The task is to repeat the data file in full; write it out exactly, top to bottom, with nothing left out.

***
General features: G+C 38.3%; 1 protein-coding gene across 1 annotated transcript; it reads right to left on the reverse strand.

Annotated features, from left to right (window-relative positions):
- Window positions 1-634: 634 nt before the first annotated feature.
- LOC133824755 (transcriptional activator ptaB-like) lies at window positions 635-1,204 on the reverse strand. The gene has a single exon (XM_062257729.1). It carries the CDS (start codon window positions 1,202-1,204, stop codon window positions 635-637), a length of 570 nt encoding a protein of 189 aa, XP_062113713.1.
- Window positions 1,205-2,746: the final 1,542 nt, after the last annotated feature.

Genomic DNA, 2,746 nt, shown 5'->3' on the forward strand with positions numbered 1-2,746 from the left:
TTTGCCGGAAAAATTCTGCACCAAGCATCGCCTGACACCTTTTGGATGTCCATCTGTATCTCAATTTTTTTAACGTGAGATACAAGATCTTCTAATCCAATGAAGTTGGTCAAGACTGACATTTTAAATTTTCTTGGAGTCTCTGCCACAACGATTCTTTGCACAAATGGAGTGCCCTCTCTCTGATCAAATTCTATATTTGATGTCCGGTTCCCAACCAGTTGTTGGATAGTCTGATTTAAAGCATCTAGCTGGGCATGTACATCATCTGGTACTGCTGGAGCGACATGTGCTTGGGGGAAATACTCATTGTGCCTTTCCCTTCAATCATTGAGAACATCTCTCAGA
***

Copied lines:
General features: G+C 38.3%; 1 protein-coding gene across 1 annotated transcript; it reads right to left on the reverse strand.

Annotated features, from left to right (window-relative positions):
- Window positions 1-634: 634 nt before the first annotated feature.
- LOC133824755 (transcriptional activator ptaB-like) lies at window positions 635-1,204 on the reverse strand. The gene has a single exon (XM_062257729.1). It carries the CDS (start codon window positions 1,202-1,204, stop codon window positions 635-637), a length of 570 nt encoding a protein of 189 aa, XP_062113713.1.
- Window positions 1,205-2,746: the final 1,542 nt, after the last annotated feature.

Genomic DNA, 2,746 nt, shown 5'->3' on the forward strand with positions numbered 1-2,746 from the left:
TTTGCCGGAAAAATTCTGCACCAAGCATCGCCTGACACCTTTTGGATGTCCATCTGTATCTCAATTTTTTTAACGTGAGATACAAGATCTTCTAATCCAATGAAGTTGGTCAAGACTGACATTTTAAATTTTCTTGGAGTCTCTGCCACAACGATTCTTTGCACAAATGGAGTGCCCTCTCTCTGATCAAATTCTATATTTGATGTCCGGTTCCCAACCAGTTGTTGGATAGTCTGATTTAAAGCATCTAGCTGGGCATGTACATCATCTGGTACTGCTGGAGCGACATGTGCTTGGGGGAAATACTCATTGTGCCTTTCCCTTCAATCATTGAGAACATCTCTCAGA